Apart from technology, flexibility in infrastructure design is likewise deeply intertwined with more sustainable green solutions. In the water sector, natural infrastructure solutions are protecting, restoring or mimicking water cycles. Rain gardens, permeable pavements, bioswales and rainwater harvesting systems are all examples of how cities can move from a reliance on large-scale ‘grey’ infrastructure, such as centralised stormwater management, like building an overflow basin and then treating the runoff, to a more diversified and decentralised approach that permits the earth to naturally absorb the water as it falls. Such natural infrastructure solutions are inherently part of the flexibility endeavour as they complement built infrastructure by enhancing environmental benefits and reducing costs. According to the McKinsey Global Institute, six US cities managed to save up to $6 billion by shifting investments from water-treatment facilities to sustainable watershed management.

FLEXIBILITY IN PARTNERSHIP AND FINANCING APPROACHES

Neighbourhoods today must increasingly be developed as flexible spaces with the ability to evolve in line with innovation, and to merge physical structures and building systems with new technology. By extension, the contractual structures that govern the development and management of infrastructure must likewise evolve and consider how buildings or services could change over time.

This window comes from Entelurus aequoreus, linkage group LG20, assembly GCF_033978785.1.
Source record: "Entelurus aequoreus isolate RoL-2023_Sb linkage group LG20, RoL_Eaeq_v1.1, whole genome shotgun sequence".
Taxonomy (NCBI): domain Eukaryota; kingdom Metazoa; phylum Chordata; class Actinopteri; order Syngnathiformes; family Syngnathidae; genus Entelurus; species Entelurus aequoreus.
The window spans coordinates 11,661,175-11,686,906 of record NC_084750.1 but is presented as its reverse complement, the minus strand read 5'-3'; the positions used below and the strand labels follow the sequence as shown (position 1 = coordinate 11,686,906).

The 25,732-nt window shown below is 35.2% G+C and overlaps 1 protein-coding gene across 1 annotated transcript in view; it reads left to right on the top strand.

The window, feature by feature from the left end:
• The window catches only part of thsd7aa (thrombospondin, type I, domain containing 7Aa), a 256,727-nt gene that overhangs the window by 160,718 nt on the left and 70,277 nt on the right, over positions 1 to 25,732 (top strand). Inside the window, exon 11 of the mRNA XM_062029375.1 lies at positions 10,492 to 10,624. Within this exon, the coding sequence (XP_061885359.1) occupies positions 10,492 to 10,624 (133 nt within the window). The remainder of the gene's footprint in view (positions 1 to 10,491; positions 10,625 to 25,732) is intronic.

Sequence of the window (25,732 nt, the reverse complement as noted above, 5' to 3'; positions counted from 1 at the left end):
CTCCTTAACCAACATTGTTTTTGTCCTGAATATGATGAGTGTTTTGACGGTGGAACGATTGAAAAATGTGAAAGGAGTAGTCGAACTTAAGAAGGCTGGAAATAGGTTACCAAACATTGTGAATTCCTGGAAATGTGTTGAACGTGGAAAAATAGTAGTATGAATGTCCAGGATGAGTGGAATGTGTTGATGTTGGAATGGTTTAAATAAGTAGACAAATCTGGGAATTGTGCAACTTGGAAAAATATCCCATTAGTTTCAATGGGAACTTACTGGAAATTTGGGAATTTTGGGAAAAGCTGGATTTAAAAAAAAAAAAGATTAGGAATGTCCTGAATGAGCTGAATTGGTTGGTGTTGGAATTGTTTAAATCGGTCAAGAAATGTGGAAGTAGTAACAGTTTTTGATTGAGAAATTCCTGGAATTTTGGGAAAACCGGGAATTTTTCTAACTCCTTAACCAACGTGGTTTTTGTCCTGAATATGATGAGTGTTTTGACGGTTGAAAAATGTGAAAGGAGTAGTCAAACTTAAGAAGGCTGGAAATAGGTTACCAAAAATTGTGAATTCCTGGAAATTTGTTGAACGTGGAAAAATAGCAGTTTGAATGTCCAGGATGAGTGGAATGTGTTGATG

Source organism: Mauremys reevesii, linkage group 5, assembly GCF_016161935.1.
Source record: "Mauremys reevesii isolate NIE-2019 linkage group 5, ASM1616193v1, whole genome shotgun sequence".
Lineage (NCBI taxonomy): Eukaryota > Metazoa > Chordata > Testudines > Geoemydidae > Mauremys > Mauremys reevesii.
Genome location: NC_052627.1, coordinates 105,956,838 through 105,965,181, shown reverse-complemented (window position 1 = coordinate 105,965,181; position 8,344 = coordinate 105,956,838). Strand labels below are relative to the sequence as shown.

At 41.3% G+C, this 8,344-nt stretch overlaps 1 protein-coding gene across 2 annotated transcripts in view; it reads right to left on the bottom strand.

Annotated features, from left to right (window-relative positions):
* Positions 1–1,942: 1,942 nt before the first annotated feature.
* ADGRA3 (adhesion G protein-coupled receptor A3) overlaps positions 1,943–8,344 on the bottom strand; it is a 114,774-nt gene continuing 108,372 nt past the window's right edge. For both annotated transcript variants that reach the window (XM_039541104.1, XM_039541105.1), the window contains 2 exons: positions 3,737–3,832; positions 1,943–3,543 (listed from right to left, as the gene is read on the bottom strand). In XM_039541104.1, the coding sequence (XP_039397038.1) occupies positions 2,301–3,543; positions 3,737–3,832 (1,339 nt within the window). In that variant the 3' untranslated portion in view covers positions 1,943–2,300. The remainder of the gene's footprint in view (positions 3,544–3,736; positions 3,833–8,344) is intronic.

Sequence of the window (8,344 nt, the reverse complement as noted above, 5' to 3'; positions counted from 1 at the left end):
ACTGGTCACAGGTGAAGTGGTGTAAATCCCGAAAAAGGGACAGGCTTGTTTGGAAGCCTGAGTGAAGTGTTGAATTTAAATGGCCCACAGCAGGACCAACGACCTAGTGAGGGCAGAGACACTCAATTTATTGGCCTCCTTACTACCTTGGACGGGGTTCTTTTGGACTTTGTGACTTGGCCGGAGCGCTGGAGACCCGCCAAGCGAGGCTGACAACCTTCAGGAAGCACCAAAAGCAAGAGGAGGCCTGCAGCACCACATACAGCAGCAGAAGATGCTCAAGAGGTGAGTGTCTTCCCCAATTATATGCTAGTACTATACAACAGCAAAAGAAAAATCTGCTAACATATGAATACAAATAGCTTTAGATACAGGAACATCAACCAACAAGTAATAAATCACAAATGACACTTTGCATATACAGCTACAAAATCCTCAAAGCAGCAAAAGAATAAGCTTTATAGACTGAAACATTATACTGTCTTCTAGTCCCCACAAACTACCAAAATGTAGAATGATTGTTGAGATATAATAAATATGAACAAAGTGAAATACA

At Mirvish Village, a block-scale redevelopment of the historic Honest Ed’s site at Bloor and Bathurst streets in Toronto, a district-energy system is being installed to improve the neighbourhood’s resilience and facilitate densification without taxing the city’s strained electricity grid. This system is flexible and is governed by performance incentives, upside sharing and alignment among partners, thereby allowing for more renewable energy sources or approaches to be incorporated in the years ahead in response to changes in technology, government policy or environmental needs.

“DEVELOPMENT AND MANAGEMENT OF INFRASTRUCTURE MUST […] EVOLVE AND CONSIDER HOW BUILDINGS OR SERVICES COULD CHANGE OVER TIME.”

In many cases, however, the additional unlocked value that may already exist within a project, or that could be generated through creative design, is often overlooked. Moreover, many current tools for infrastructure finance and evaluation are more deterministic in nature, and do not account for uncertainty and flexibility.

Today’s planners and designers need to consider the long-term value of flexibility and build those assumptions into a project’s business case, thereby making flexibility a core design and contracting principle. This could include establishing different contracts for different phases of a project, such as the award-winning Saint John, New Brunswick water public-private partnership, or convertible contracts that allow projects to initially commence under one contract form and to later convert to another, which permits the adjustment of risk throughout the project as new information becomes available.